Welcome back and happy Earth Day. We may be inside, but our ears, eyes, and hearts still burn a green glow this week. ‘It ain’t easy,’ as our amphibious friend once said, but it’s damn well necessary. Hopefully some inspiration in here will reveal our collective shimmering resilience.
This Earth Day, we’re going greene – Jacques Greene that is. For the latest edition of RADIO MATTE, a space where we highlight talent and music through interviews & mixes, we jumped into the Montreal producer’s sonic upheaval and his second LP “Dawn Chorus”. Listen here.
From the disco-house opener’s euphoric take on The Chemical Brothers to the slow-burning closer’s meditation on nature and childhood, this sophomore album shows Philippe Aubin-Dionne operating on an entirely new level. Besides, what says environmental movement more than field recordings of electromagnetic pulses and an album named after a bird song at sunrise? We’ll wait.
— Andy Garden
“There’s a party on the terrace, ayy; There isn’t going to be anybody at my house” thus begins the reggaeton artist from Medellín’s rumination on the color green. Deeply thoughtful? No. Biting commentary on our Earth and times? Perhaps. More so than anything, the track shakes. And midway through a week of Green celebrations, that’s the hero we deserve. Listen here.
— Max Pollack
“Chosen family.” One very New York cultural tradition, where we surround ourselves with the people we find (and who find us) in our city. They take us in, challenge us, inspire us, and show us love, and we give them all that back in return. They are our friends, partners, teammates, neighbors. At MATTE, they’re our colleagues too. For many of us, the family experience is a combination of our biological and chosen tribes, and now, that crew may be more important than ever.
These films celebrate chosen families– how they nourish us, entertain us, and wrest us from our comfort zones so we can create new ones. These are stories of joy, friendship, and the search for your tribe in a city built for finding more people like your type of people.
— Derek Fearon
Today is the 50th celebration of Earth Day – a movement ignited by a massive oil spill near Santa Barbara, California. April 22 now marks the anniversary of the birth of the modern environmental movement in 1970. One of the most vivid memories from my childhood was sitting glued to the television watching the Exxon Valdez spill 11 million gallons of crude oil into the Prince William Sound. At ten years old after days of watching this catastrophe unfold, I made the decision to become an environmentalist.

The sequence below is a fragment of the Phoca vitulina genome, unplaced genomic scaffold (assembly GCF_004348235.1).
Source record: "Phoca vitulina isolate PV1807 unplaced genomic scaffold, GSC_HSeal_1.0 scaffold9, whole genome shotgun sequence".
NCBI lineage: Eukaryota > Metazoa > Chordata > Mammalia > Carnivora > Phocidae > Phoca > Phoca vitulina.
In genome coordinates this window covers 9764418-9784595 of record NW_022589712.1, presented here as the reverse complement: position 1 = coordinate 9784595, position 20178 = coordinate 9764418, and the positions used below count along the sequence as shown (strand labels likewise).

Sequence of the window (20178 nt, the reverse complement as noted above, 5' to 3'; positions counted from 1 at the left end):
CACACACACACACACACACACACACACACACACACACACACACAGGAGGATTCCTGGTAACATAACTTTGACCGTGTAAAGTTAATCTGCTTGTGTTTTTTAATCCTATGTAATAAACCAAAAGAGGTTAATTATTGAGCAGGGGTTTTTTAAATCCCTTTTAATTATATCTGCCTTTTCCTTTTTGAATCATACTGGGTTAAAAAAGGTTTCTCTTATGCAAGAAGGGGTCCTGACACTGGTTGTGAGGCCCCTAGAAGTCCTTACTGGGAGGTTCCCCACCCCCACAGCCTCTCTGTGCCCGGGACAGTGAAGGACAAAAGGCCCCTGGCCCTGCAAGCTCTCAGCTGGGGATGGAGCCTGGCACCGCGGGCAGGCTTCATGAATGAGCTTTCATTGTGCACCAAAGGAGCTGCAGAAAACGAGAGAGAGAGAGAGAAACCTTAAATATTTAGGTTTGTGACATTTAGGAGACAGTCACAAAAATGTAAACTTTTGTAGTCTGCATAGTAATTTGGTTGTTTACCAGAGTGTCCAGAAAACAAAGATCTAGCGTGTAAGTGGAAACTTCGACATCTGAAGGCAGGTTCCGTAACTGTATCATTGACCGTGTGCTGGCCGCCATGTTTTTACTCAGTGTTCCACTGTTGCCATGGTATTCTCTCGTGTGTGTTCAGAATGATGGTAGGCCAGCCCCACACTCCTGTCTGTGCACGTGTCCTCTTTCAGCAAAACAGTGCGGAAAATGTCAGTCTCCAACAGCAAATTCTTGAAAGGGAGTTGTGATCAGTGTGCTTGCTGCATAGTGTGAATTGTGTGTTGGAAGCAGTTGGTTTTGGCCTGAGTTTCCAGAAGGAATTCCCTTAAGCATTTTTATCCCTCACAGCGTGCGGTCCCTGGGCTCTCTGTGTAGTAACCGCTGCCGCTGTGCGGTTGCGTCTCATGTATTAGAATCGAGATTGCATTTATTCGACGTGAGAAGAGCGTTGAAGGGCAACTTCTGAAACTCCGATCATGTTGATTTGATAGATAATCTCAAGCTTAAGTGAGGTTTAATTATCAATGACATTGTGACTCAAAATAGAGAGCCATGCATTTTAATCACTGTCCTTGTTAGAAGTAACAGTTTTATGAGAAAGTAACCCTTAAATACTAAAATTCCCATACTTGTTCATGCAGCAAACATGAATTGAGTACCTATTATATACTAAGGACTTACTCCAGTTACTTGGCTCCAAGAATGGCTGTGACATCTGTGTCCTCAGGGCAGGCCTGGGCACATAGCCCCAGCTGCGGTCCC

Earth Day 2020 comes at another time of great challenge, but also opportunity. In the midst of global climate catastrophe, a pandemic has given us reason to pause. Carbon emissions have dropped more than eighteen percent. The impossible has been made possible.
Historically, pandemics have transformed our urban culture. The bubonic plague helped spark the Italian Renaissance. The Spanish flu championed the City Beautiful Movement, introducing parks, wide streets, and clean water to congested cities. So what will be the societal legacy of COVID? In the context of climate change there is something to be learnt and a global, urban transformation of the 21st century that could rise. As a formally trained architect, landscape architect and professor of climate resilient design, who’s also studied indigenous communities across the globe, I’m inspired by an ancient mythology—that humankind can and must live symbiotically with nature. I call this Lo–TEK, a design movement building on indigenous philosophy and vernacular infrastructure to generate sustainable and resilient nature-based technology. We commonly think of sustainability as bringing plants and trees onto buildings, but what if our most sustainable innovations were rooted in cultures who figured it out a millennia ago. There are hundreds of nature-based technologies that have been constructed by indigenous cultures across the globe, that need to be considered as potential climate resilient infrastructures, that will assist us to develop and live in harmony with nature.
As we drown in this Age of Information while starving for wisdom, we find ourselves at a cross-road where we can either continue along the current path, or transform our relationship with nature and the Earth to shepherd the next epoch of human history. This new mythology of technology that allows humans to co-exist with nature has been evolving, and will continue to evolve with the Climate Change movement, as governments and organizations begin to shift their thinking towards a more sustainable model of development. Imagine what we might discover by looking to the pioneers of nature-based design and technology who are often seen as primitive but live in symbiosis with the natural world. In our current state of crisis, when now more than ever we value the air we breathe, an opportunity exists to reshape how humans connect with nature.
— Julia Watson
Julia Watson is a designer, activist, academic and author of Lo-TEK, Design by Radical Indigenism, a sold out bestseller (which featured some photography by MATTE Partner Brett Kincaid) published in 2019 by Taschen. Julia is a leading expert on indigenous technologies and teaches at Harvard and Columbia, while also leading a landscape, and urban design studio with French horticulturalist, Marie Salembier, as Watson Salembier. To hear more about her work and ideas listen to Episode 35 of The Slowdown Podcast here.